Beit Midrash: Study with the Rabbi
Spring 2017 Class: A Kabbalah and Jewish Mysticism Reader
Every Fall and Spring of the year, the Rabbi teaches a class in Jewish history and/or ideas.
We will study Rabbi Danny Horwitz’s new book, A Kabbalah and Jewish Mysticism Reader.
Class is held downstairs at Ohev, starting at 7:00 p.m, on Tuesday evenings. We have lively discussions with a wide range of interests and opinions. Whether it is your first class or your tenth class with the Rabbi, you are sure to get something meaningful out of the time spent with us.
This Spring, we will hold classes on:
- February 7, 2017
- February 14, 2017
- February 21, 2017
- February 28, 2017
- March 7, 2017
- March 14, 2017
There is no cost for the class. We appreciate donations.
We will serve dessert, following class. And we appreciate knowing if you plan to come by contacting us online or calling the office at 913-642-6460.
About the Book
(From the Publisher’s site)
An unprecedented annotated anthology of the most important Jewish mystical works, A Kabbalah and Jewish Mysticism Reader is designed to facilitate teaching these works to all levels of learners in adult education and college classroom settings. Daniel M. Horwitz’s insightful introductions and commentary accompany readings in the Talmud and Zohar and writings by Ba’al Shem Tov, Rav Kook, Abraham Joshua Heschel, and others.
Horwitz’s introduction describes five major types of Jewish mysticism and includes a brief chronology of their development, with a timeline. He begins with biblical prophecy and proceeds through the early mystical movements up through current beliefs. Chapters on key subjects characterize mystical expression through the ages, such as Creation and deveikut (“cleaving to God”); the role of Torah; the erotic; inclinations toward good and evil; magic; prayer and ritual; and more. Later chapters deal with Hasidism, the great mystical revival, and twentieth-century mystics, including Abraham Isaac Kook, Kalonymous Kalman Shapira, and Abraham Joshua Heschel. A final chapter addresses today’s controversies concerning mysticism’s place within Judaism and its potential for enriching the Jewish religion.
About Rabbi Horwitz
Rabbi Daniel Horwitz has served as rabbi of Congregation Beth Jacob in Galveston, Texas from 1980 to 1986, and Congregation Ohev Sholom in Prairie Village, KS (metropolitan Kansas City) from 1986 until 2004. Following the family’s move to Houston, he was the interim rabbi at Brith Shalom. He was born and grew up in Oklahoma City, and while a student at Rice University attended Shabbat services at the Greenfield Chapel of Beth Yeshurun, where he now serves as the part-time Chapel Rabbi. He also teaches in the Melton Adult Mini-School through the Jewish Community Center.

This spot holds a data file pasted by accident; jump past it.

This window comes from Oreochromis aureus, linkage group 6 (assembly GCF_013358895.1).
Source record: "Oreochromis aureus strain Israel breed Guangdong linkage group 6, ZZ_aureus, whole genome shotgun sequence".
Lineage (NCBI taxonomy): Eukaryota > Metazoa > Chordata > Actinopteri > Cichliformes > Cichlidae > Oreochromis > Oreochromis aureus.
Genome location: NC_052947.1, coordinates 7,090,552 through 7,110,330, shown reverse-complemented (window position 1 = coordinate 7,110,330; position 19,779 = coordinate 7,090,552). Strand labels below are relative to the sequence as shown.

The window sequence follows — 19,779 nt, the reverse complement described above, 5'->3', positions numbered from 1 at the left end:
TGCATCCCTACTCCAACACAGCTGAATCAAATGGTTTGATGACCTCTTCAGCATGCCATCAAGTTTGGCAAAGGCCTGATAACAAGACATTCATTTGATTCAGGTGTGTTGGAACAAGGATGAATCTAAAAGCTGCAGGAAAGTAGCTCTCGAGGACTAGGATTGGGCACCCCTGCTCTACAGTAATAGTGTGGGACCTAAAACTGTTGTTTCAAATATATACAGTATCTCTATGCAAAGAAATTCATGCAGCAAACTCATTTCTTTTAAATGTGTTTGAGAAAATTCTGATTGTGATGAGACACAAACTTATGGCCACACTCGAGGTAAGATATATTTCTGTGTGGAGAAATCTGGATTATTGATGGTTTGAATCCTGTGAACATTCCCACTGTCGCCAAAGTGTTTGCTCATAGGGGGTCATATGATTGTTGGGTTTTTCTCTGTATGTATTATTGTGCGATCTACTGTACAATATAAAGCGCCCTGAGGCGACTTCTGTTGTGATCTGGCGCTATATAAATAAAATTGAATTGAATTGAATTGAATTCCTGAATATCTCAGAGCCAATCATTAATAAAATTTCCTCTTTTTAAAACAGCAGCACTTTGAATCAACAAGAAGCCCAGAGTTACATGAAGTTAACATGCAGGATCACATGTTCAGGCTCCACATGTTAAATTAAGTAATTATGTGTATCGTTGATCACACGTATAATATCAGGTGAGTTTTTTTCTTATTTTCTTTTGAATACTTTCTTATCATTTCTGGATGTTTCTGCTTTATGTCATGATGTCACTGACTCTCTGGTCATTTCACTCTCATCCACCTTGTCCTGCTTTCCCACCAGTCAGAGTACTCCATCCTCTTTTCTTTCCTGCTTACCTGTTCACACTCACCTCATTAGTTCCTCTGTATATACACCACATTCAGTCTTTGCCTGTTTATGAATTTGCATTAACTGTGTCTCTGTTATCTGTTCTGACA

Rabbi Horwitz was ordained by the Academy for Jewish Religion in 1980 and has also served as President of the Mid-Continent Region of the Rabbinical Assembly (Conservative). He received his Doctor of Jewish Studies degree in 2013 from the Spertus Institute of Jewish Learning and Leadership in Chicago. He is married to Tobi Cooper, the daughter of long-time Beth Yeshurun members Leon and Shirley Cooper. Rabbi Horwitz and Tobi have four children and one grand-daughter.
“Rabbi Horwitz has done a masterful job of collecting important excerpts from the vast storehouse of mystical literature, and annotated each selection with a perceptive analysis. This collection will remain the classic book of study on kabbalah and Jewish mysticism for decades to come.”—Rabbi Dov Peretz Elkins
“A gateway into the world of Jewish spirituality. . . . An important resource, very well done.”—Rabbi Jack Riemer, editor of The World of the High Holy Days
“Rabbi Horwitz has written a fine book of accessible scholarship, one that will be welcomed by rabbis, educators, and adult education classes. Strongly recommended.”—Rabbi Judith Abrams, the late former head of Maqom, School for Adult Talmud Study, and coauthor of The Messiah and the Jews
“Very solid, carefully thought-out, and well researched, making a very complicated subject quite accessible.”—Rabbi Dr. Byron L. Sherwin, the late former Distinguished Service Professor, Spertus Institute